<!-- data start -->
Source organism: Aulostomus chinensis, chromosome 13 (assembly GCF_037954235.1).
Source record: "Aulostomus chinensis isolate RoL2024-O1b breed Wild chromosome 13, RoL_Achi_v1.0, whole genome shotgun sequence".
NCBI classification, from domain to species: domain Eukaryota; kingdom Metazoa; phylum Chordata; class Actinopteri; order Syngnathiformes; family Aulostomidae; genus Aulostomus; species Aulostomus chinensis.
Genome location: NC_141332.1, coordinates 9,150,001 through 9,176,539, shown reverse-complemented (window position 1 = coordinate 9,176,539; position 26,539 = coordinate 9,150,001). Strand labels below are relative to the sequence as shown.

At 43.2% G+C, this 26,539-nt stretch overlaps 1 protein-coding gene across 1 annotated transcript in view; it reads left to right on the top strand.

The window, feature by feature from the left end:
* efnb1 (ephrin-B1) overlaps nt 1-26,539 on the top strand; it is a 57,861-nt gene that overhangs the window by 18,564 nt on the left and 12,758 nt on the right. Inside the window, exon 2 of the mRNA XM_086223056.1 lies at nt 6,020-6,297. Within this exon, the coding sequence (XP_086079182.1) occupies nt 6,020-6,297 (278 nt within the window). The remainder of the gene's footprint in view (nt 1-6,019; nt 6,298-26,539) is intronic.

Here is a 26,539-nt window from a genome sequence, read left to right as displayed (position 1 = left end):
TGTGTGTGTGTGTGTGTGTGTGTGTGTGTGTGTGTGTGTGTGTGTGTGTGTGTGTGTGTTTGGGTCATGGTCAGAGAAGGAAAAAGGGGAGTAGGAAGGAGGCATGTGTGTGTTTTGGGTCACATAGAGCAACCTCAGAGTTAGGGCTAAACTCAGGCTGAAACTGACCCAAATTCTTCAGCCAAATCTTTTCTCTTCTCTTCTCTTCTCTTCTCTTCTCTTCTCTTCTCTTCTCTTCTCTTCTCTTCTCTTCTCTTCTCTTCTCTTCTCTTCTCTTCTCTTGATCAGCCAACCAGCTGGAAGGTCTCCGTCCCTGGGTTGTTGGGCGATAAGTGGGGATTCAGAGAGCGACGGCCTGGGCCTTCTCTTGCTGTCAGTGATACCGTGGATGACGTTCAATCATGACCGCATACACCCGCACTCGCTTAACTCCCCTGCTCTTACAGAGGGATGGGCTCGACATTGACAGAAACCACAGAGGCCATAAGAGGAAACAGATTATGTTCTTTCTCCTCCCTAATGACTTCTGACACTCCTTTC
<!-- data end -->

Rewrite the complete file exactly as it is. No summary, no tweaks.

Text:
Source organism: Aulostomus chinensis, chromosome 13 (assembly GCF_037954235.1).
Source record: "Aulostomus chinensis isolate RoL2024-O1b breed Wild chromosome 13, RoL_Achi_v1.0, whole genome shotgun sequence".
NCBI classification, from domain to species: domain Eukaryota; kingdom Metazoa; phylum Chordata; class Actinopteri; order Syngnathiformes; family Aulostomidae; genus Aulostomus; species Aulostomus chinensis.
Genome location: NC_141332.1, coordinates 9,150,001 through 9,176,539, shown reverse-complemented (window position 1 = coordinate 9,176,539; position 26,539 = coordinate 9,150,001). Strand labels below are relative to the sequence as shown.

At 43.2% G+C, this 26,539-nt stretch overlaps 1 protein-coding gene across 1 annotated transcript in view; it reads left to right on the top strand.

The window, feature by feature from the left end:
* efnb1 (ephrin-B1) overlaps nt 1-26,539 on the top strand; it is a 57,861-nt gene that overhangs the window by 18,564 nt on the left and 12,758 nt on the right. Inside the window, exon 2 of the mRNA XM_086223056.1 lies at nt 6,020-6,297. Within this exon, the coding sequence (XP_086079182.1) occupies nt 6,020-6,297 (278 nt within the window). The remainder of the gene's footprint in view (nt 1-6,019; nt 6,298-26,539) is intronic.

Here is a 26,539-nt window from a genome sequence, read left to right as displayed (position 1 = left end):
TGTGTGTGTGTGTGTGTGTGTGTGTGTGTGTGTGTGTGTGTGTGTGTGTGTGTGTGTGTTTGGGTCATGGTCAGAGAAGGAAAAAGGGGAGTAGGAAGGAGGCATGTGTGTGTTTTGGGTCACATAGAGCAACCTCAGAGTTAGGGCTAAACTCAGGCTGAAACTGACCCAAATTCTTCAGCCAAATCTTTTCTCTTCTCTTCTCTTCTCTTCTCTTCTCTTCTCTTCTCTTCTCTTCTCTTCTCTTCTCTTCTCTTCTCTTCTCTTCTCTTCTCTTCTCTTGATCAGCCAACCAGCTGGAAGGTCTCCGTCCCTGGGTTGTTGGGCGATAAGTGGGGATTCAGAGAGCGACGGCCTGGGCCTTCTCTTGCTGTCAGTGATACCGTGGATGACGTTCAATCATGACCGCATACACCCGCACTCGCTTAACTCCCCTGCTCTTACAGAGGGATGGGCTCGACATTGACAGAAACCACAGAGGCCATAAGAGGAAACAGATTATGTTCTTTCTCCTCCCTAATGACTTCTGACACTCCTTTC